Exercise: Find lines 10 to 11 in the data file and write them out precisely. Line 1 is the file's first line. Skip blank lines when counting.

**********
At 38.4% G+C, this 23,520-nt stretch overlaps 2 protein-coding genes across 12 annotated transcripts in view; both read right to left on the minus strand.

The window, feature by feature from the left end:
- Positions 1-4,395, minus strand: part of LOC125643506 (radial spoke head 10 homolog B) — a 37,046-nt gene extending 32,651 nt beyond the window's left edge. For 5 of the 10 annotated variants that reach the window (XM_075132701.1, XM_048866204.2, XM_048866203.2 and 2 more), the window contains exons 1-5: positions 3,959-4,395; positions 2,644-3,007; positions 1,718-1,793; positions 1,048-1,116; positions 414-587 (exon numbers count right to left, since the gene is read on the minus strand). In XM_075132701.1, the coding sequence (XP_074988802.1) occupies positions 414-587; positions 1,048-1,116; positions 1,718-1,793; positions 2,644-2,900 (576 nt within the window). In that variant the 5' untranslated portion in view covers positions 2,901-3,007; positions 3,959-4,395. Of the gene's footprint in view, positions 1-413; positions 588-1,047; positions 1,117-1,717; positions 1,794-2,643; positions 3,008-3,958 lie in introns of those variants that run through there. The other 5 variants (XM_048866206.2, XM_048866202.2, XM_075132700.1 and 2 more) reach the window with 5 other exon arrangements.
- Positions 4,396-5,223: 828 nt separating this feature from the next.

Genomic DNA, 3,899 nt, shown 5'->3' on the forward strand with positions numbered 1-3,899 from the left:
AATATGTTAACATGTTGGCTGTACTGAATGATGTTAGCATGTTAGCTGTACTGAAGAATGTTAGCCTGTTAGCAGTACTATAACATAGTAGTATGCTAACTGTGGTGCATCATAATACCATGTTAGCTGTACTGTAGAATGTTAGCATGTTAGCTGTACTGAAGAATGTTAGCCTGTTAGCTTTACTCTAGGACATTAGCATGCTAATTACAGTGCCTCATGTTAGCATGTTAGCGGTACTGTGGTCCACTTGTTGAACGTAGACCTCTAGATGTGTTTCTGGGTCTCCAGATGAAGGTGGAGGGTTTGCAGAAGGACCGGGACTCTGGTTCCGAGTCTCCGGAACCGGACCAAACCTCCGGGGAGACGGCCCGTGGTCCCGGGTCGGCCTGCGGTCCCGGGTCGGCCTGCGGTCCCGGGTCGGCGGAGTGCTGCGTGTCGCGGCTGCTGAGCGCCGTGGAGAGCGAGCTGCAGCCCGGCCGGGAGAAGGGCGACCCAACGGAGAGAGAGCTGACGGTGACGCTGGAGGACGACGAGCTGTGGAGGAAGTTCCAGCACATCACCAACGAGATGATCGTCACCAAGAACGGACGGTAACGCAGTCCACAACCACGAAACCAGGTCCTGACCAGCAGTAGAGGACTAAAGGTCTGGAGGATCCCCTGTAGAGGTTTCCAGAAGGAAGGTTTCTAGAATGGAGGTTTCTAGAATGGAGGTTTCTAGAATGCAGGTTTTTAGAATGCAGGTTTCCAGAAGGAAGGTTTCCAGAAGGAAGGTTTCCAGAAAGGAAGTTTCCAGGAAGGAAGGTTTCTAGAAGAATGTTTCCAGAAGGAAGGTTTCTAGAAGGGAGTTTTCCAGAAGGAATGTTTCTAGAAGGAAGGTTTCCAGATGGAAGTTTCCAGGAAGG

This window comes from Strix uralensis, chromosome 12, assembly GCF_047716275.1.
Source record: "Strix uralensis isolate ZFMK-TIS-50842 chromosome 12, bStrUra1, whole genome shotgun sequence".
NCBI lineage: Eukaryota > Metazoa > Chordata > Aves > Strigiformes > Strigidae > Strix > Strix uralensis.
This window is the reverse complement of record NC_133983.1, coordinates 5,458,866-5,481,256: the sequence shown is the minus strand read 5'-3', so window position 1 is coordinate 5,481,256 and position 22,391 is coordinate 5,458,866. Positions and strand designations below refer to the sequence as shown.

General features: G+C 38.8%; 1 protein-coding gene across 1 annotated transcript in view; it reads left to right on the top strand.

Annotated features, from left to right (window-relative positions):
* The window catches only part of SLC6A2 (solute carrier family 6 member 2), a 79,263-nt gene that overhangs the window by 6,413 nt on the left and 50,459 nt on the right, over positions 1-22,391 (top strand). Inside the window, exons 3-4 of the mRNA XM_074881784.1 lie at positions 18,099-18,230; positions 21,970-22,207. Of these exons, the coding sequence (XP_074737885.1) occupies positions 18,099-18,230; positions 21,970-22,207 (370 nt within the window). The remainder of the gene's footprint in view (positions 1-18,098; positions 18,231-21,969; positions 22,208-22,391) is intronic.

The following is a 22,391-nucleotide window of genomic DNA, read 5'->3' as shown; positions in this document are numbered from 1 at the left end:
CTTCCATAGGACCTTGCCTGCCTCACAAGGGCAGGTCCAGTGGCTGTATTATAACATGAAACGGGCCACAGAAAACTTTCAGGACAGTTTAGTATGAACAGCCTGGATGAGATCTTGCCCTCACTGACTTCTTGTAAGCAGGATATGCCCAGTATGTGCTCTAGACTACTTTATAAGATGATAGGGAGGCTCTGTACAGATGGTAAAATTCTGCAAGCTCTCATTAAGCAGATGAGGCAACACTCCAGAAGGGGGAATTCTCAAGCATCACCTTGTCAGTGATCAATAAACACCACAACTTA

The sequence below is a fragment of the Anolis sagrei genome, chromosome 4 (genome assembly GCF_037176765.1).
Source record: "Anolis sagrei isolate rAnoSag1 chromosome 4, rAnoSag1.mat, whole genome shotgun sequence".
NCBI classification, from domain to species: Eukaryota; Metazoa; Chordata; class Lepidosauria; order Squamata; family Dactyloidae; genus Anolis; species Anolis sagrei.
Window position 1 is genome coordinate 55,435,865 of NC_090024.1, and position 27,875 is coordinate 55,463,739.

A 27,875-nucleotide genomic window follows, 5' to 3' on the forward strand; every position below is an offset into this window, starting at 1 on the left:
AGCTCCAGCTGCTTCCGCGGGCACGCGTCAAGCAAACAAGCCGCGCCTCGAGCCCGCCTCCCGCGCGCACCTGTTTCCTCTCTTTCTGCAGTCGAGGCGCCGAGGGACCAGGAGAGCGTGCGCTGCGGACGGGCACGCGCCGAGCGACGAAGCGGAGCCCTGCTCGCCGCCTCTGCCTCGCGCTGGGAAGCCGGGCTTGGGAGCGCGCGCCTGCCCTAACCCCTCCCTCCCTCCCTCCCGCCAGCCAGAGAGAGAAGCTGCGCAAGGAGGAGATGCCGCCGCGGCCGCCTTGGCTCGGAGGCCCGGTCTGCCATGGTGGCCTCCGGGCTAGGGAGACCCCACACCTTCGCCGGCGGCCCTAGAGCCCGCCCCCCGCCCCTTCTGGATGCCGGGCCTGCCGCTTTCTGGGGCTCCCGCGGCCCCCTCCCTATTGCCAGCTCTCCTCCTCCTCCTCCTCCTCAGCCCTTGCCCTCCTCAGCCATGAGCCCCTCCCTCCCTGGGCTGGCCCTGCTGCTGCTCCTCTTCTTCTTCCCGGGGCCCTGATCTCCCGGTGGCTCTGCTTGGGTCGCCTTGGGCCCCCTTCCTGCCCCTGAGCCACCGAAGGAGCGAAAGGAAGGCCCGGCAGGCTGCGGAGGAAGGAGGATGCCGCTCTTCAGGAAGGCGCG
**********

This window is the reverse complement of record NC_133983.1, coordinates 5,458,866-5,481,256: the sequence shown is the minus strand read 5'-3', so window position 1 is coordinate 5,481,256 and position 22,391 is coordinate 5,458,866. Positions and strand designations below refer to the sequence as shown.

General features: G+C 38.8%; 1 protein-coding gene across 1 annotated transcript in view; it reads left to right on the top strand.